19. Fimyar, O. (2014). “Soviet”, “Kazakh” and “World-Class” in the Contemporary Construction of Educational Understanding and Practice in Kazakhstan. In D. Bridges (Ed.), Educational reform and internationalisation : the case of school reform in Kazakhstan (pp. 177–195). Cambridge: Cambridge University Press.
  20. Green, W., & Myatt, P. (2011). Telling tales: A narrative research study of the experiences of new international academic staff at an Australian university. International Journal for Academic Development, 16(1), 33–44. https://doi.org/10.1080/1360144X.2011.546219
  21. Henn, M., Weinstein, M., & Foard, N. (2006). A short introduction to social research. London: SAGE.
  22. Johnson, M. S. (2008). Historical legacies of soviet higher education and the transformation of higher education systems in post-Soviet Russia and Eurasia. In D. P. Baker & A. W. Wiseman (Eds.), The Worldwide Transformation of Higher Education (pp. 159–176). Bingley: Emerald Group Publishing Limited. https://doi.org/10.1016/S1479-3679(08)00006-6
  23. Kim, T. (2010). Transnational academic mobility, knowledge, and identity capital. Discourse, 31(5), 577–591. https://doi.org/10.1080/01596306.2010.516939
  24. Kuraev, A. (2016). Soviet higher education: an alternative construct to the western university paradigm. Higher Education, 71(2), 181–193. https://doi.org/10.1007/s10734-015-9895-5
  25. Lines, L. (2016). Ghostwriters guaranteeing grades? The quality of online ghostwriting services available to tertiary students in Australia. Teaching in Higher Education, 21(8), 889–914. https://doi.org/10.1080/13562517.2016.1198759
  26. Mahon, D. (2018, December 13). An investigation into the extent to which a transnational university partnership develops students in the manner predicted by the contributing institutions’ graduate attributes. University of Nottingham. Retrieved from http://eprints.nottingham.ac.uk/55444/
  27. Mahon, D., & Niklas, R. (2016). The Evolution of a Foundation Program: Reflections on the Five Year Partnership between University College London and Nazarbayev University. In P. Blessinger & B. Cozza (Eds.), University Partnerships for Academic Programs and Professional Development (Innovations in Higher Education Teaching and Learning (pp. 93–109). Emerald Group Publishing Limited. https://doi.org/10.1108/S2055-364120167
  28. Marshall, M. N. (1996). Sampling for qualitative research Sample size. Family Practice, 13(6), 522–525. https://doi.org/10.1093/fampra/13.6.522
  29. Morris, S., Cranney, J., Jeong, J. M., & Mellish, L. (2013). Developing psychological literacy: Student perceptions of graduate attributes. Australian Journal of Psychology, 65(1), 54–62. https://doi.org/10.1111/ajpy.12010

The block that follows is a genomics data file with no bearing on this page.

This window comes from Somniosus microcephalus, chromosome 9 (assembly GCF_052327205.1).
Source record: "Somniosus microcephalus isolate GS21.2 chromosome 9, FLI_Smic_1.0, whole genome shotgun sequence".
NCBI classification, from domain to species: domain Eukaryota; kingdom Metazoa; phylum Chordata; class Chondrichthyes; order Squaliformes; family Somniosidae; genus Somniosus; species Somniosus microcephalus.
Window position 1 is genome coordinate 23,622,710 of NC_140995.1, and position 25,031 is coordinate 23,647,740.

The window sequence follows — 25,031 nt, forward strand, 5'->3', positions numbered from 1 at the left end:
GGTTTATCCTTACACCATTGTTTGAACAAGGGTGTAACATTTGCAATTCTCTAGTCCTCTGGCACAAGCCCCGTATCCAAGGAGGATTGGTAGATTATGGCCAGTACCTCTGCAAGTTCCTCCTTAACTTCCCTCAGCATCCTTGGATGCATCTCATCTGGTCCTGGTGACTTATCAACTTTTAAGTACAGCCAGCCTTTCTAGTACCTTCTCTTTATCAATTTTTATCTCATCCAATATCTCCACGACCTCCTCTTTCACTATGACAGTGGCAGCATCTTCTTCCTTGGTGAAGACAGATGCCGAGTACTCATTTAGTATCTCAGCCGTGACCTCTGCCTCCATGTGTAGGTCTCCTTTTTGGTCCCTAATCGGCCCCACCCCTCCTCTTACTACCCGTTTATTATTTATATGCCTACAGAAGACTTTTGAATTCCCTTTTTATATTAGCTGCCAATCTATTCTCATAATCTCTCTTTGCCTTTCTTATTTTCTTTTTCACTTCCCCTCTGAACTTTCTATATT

30. Neumann, R. (1992). Perceptions of the Teaching-Research Nexus: A Framework for Analysis. Higher Education. Springer. https://doi.org/10.2307/3447303
  31. Oleksiyenko, A. (2014). Socio-economic forces and the rise of the world-class research university in the post-Soviet higher education space: The case of Ukraine. European Journal of Higher Education, 4(3), 249–265. https://doi.org/10.1080/21568235.2014.916537
  32. Pascarella, E. T., & Terenzini, P. T. (2005). How college affects students. San Francisco : Jossey-Bass.
  33. Pitman, T., & Broomhall, S. (2009). Australian universities, generic skills and lifelong learning. International Journal of Lifelong Education, 28(4), 439–458. https://doi.org/10.1080/02601370903031280
  34. Saniyazova, A. (2017). Student perceptions of their first year university experience: Case study of Nazarbayev University (PhD Thesis). Nazarbayev University, Astana, Kazakhstan.
  35. Smith, K. (2009). Transnational teaching experiences: an under‐explored territory for transformative professional development. International Journal for Academic Development, 14(2), 111–122. https://doi.org/10.1080/13601440902969975
  36. Stemler, S., & Colors, P. (2001). An Overview of Content Analysis. Practical Assessment, Research & Evaluation, 7(17), 1–6.
  37. Strivens, J. (2010). Graduate attributes in curriculum development through personal development planning. Retrieved October 11, 2013, from http://www.medev.ac.uk/event/5618/view/
  38. Thomas, D. R. (2006). A General Inductive Approach for Analyzing Qualitative Evaluation Data. American Journal of Evaluation, 27(2), 237–246. https://doi.org/10.1177/1098214005283748
  39. Universities UK. (2018). Patterns and Trends in UK Higher Education 2018. London . Retrieved from https://www.universitiesuk.ac.uk/facts-and-stats/data-and-analysis/Documents/patterns-and-trends-in-uk-higher-education-2018.pdf
  40. Vora, N. (2014). Ethnic and Racial Studies Between global citizenship and Qatarization : negotiating Qatar’s new knowledge economy within American branch campuses. Ethnic and Racial Studies, 37(12), 2243–2260. https://doi.org/10.1080/01419870.2014.934257
  41. Wilkins, S. (2011). Who benefits from foreign universities in the Arab Gulf States? Australian Universities’ Review, 53, 73–83.
  42. World Economic Forum. (2018). The Future of Jobs Report 2018 Insight Report Centre for the New Economy and Society. Geneva. Retrieved from http://www3.weforum.org/docs/WEF_Future_of_Jobs_2018.pdf
  43. Ziguras, C., & Mcburnie, G. (2011). Higher Education in the Asia-Pacific. In S. Marginson, S. Kaur, & E. Sawir (Eds.), Higher Education in the Asia-Pacific (Vol. 36). Dordrecht: Springer Netherlands. https://doi.org/10.1007/978-94-007-1500-4
LICENSE
Creative Commons License